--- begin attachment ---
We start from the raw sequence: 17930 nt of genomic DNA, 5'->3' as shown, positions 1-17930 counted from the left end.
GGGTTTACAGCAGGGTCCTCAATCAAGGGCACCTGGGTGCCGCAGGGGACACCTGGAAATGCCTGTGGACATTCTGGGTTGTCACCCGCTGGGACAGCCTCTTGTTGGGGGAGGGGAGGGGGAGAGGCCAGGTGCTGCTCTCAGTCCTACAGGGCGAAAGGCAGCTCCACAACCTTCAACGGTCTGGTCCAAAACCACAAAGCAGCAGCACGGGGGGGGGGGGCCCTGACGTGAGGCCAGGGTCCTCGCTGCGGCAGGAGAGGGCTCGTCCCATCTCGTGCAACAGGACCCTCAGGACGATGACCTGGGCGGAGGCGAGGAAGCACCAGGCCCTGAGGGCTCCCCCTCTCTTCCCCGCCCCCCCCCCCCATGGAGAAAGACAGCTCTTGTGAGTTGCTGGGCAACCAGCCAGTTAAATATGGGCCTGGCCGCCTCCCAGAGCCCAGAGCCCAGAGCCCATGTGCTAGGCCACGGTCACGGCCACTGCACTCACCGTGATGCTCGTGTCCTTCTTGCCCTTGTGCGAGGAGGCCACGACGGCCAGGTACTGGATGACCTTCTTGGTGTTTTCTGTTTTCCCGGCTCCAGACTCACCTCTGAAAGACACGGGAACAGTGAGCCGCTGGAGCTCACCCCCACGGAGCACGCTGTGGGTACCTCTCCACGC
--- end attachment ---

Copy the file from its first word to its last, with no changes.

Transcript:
We start from the raw sequence: 17930 nt of genomic DNA, 5'->3' as shown, positions 1-17930 counted from the left end.
GGGTTTACAGCAGGGTCCTCAATCAAGGGCACCTGGGTGCCGCAGGGGACACCTGGAAATGCCTGTGGACATTCTGGGTTGTCACCCGCTGGGACAGCCTCTTGTTGGGGGAGGGGAGGGGGAGAGGCCAGGTGCTGCTCTCAGTCCTACAGGGCGAAAGGCAGCTCCACAACCTTCAACGGTCTGGTCCAAAACCACAAAGCAGCAGCACGGGGGGGGGGGGCCCTGACGTGAGGCCAGGGTCCTCGCTGCGGCAGGAGAGGGCTCGTCCCATCTCGTGCAACAGGACCCTCAGGACGATGACCTGGGCGGAGGCGAGGAAGCACCAGGCCCTGAGGGCTCCCCCTCTCTTCCCCGCCCCCCCCCCCCATGGAGAAAGACAGCTCTTGTGAGTTGCTGGGCAACCAGCCAGTTAAATATGGGCCTGGCCGCCTCCCAGAGCCCAGAGCCCAGAGCCCATGTGCTAGGCCACGGTCACGGCCACTGCACTCACCGTGATGCTCGTGTCCTTCTTGCCCTTGTGCGAGGAGGCCACGACGGCCAGGTACTGGATGACCTTCTTGGTGTTTTCTGTTTTCCCGGCTCCAGACTCACCTCTGAAAGACACGGGAACAGTGAGCCGCTGGAGCTCACCCCCACGGAGCACGCTGTGGGTACCTCTCCACGC